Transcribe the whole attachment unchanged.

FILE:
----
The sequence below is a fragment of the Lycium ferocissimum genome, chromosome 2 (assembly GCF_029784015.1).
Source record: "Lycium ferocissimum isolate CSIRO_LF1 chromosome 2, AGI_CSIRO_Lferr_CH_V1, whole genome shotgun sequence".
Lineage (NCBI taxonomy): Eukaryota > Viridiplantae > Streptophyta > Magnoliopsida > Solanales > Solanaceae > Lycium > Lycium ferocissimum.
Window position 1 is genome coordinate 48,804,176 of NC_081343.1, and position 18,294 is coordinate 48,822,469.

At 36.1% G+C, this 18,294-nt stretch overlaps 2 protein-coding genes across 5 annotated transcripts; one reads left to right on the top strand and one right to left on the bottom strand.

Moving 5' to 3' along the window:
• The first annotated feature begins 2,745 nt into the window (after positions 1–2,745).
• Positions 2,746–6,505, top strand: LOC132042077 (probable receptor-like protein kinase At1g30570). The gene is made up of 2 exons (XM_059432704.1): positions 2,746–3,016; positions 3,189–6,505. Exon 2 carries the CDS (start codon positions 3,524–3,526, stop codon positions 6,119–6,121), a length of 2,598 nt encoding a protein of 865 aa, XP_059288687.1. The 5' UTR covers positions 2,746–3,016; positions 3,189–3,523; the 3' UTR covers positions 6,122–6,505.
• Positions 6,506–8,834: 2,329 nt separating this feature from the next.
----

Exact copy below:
The sequence below is a fragment of the Lycium ferocissimum genome, chromosome 2 (assembly GCF_029784015.1).
Source record: "Lycium ferocissimum isolate CSIRO_LF1 chromosome 2, AGI_CSIRO_Lferr_CH_V1, whole genome shotgun sequence".
Lineage (NCBI taxonomy): Eukaryota > Viridiplantae > Streptophyta > Magnoliopsida > Solanales > Solanaceae > Lycium > Lycium ferocissimum.
Window position 1 is genome coordinate 48,804,176 of NC_081343.1, and position 18,294 is coordinate 48,822,469.

At 36.1% G+C, this 18,294-nt stretch overlaps 2 protein-coding genes across 5 annotated transcripts; one reads left to right on the top strand and one right to left on the bottom strand.

Moving 5' to 3' along the window:
• The first annotated feature begins 2,745 nt into the window (after positions 1–2,745).
• Positions 2,746–6,505, top strand: LOC132042077 (probable receptor-like protein kinase At1g30570). The gene is made up of 2 exons (XM_059432704.1): positions 2,746–3,016; positions 3,189–6,505. Exon 2 carries the CDS (start codon positions 3,524–3,526, stop codon positions 6,119–6,121), a length of 2,598 nt encoding a protein of 865 aa, XP_059288687.1. The 5' UTR covers positions 2,746–3,016; positions 3,189–3,523; the 3' UTR covers positions 6,122–6,505.
• Positions 6,506–8,834: 2,329 nt separating this feature from the next.